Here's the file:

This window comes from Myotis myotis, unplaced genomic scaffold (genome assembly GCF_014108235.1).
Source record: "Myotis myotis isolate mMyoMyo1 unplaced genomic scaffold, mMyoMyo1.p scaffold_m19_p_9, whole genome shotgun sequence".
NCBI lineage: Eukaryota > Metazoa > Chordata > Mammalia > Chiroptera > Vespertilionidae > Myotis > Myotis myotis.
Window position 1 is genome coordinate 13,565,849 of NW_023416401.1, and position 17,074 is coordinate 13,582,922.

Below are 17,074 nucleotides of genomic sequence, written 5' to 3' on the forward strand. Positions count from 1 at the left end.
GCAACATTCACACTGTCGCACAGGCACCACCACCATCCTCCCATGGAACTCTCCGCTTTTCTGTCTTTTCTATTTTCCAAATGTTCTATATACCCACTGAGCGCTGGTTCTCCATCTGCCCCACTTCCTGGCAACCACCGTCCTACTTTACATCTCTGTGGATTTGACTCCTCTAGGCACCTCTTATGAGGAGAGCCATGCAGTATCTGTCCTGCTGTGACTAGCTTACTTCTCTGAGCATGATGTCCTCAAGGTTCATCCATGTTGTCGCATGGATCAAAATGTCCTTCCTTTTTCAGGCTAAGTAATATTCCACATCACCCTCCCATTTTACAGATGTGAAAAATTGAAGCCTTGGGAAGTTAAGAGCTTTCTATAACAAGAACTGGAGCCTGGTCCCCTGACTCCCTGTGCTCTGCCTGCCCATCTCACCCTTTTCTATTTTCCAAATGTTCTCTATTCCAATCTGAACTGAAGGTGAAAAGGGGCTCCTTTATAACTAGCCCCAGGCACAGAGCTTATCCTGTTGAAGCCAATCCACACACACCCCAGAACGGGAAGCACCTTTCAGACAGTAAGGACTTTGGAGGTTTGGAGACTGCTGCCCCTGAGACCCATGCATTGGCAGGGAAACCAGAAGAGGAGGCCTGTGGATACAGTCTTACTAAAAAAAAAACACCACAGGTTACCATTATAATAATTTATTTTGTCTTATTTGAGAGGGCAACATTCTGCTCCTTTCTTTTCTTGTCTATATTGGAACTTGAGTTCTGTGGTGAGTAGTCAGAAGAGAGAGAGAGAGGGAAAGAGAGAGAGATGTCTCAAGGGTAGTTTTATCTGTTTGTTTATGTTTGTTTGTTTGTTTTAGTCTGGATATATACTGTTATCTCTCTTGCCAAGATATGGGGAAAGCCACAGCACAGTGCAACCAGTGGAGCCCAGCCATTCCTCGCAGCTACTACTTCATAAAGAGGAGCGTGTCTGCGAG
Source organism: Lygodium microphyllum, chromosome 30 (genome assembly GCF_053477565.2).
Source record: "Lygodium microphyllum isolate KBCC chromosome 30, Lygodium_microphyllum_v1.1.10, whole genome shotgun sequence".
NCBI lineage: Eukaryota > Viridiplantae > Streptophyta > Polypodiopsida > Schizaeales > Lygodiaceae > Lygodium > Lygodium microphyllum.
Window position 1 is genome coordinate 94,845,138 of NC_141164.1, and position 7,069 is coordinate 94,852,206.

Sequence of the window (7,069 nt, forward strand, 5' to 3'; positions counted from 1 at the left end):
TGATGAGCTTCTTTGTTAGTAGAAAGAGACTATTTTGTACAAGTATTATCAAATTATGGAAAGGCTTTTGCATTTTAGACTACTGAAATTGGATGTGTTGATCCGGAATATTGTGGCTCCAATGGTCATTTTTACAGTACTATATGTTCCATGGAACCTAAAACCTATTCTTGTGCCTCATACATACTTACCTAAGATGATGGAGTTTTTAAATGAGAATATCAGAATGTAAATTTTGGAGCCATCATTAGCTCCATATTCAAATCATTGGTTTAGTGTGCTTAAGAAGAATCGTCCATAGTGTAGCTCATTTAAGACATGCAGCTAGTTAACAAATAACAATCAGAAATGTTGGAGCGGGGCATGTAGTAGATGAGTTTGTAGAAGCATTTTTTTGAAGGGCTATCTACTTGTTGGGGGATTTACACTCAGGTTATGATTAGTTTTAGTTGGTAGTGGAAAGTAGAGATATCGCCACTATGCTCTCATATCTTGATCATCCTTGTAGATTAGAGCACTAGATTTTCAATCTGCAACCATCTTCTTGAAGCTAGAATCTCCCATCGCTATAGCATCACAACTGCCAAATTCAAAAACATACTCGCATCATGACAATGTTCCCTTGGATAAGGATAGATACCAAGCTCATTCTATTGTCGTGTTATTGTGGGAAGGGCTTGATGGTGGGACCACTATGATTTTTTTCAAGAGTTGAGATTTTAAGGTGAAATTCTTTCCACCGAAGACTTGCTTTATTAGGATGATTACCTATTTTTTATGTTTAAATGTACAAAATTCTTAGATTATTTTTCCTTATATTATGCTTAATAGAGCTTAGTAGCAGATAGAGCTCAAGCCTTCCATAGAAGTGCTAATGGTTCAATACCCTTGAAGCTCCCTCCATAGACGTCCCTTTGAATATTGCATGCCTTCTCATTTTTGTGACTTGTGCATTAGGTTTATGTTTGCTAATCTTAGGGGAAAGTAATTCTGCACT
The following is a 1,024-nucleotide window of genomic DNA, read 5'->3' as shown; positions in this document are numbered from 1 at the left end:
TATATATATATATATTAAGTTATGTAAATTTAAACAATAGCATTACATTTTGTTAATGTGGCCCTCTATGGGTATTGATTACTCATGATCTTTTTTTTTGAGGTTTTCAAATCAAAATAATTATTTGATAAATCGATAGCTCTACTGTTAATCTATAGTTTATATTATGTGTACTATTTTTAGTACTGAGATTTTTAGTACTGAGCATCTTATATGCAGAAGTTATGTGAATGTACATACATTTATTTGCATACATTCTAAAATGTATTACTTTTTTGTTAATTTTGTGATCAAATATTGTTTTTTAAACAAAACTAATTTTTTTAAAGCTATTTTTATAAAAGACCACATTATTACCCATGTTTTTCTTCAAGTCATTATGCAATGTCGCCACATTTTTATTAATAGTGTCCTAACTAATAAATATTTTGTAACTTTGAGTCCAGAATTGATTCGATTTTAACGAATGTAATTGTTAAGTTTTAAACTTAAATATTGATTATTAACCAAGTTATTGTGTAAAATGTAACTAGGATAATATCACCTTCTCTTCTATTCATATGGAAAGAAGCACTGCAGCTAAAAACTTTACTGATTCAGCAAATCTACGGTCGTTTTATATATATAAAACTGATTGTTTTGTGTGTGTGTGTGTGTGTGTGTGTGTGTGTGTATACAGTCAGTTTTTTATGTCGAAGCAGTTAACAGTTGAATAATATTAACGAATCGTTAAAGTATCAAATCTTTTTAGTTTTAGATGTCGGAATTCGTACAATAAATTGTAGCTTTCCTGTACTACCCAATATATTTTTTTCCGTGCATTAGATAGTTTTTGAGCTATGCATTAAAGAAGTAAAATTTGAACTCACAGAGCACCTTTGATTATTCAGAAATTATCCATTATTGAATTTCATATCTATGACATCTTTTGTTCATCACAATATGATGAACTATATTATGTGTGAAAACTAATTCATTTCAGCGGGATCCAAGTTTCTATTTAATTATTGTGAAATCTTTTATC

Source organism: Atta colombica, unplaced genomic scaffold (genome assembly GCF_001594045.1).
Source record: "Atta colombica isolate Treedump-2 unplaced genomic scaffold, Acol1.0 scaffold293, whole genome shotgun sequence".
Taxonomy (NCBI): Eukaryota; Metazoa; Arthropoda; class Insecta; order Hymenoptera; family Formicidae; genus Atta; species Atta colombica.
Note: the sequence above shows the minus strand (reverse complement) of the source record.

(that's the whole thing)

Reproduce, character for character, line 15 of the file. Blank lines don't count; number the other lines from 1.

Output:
Source organism: Atta colombica, unplaced genomic scaffold (genome assembly GCF_001594045.1).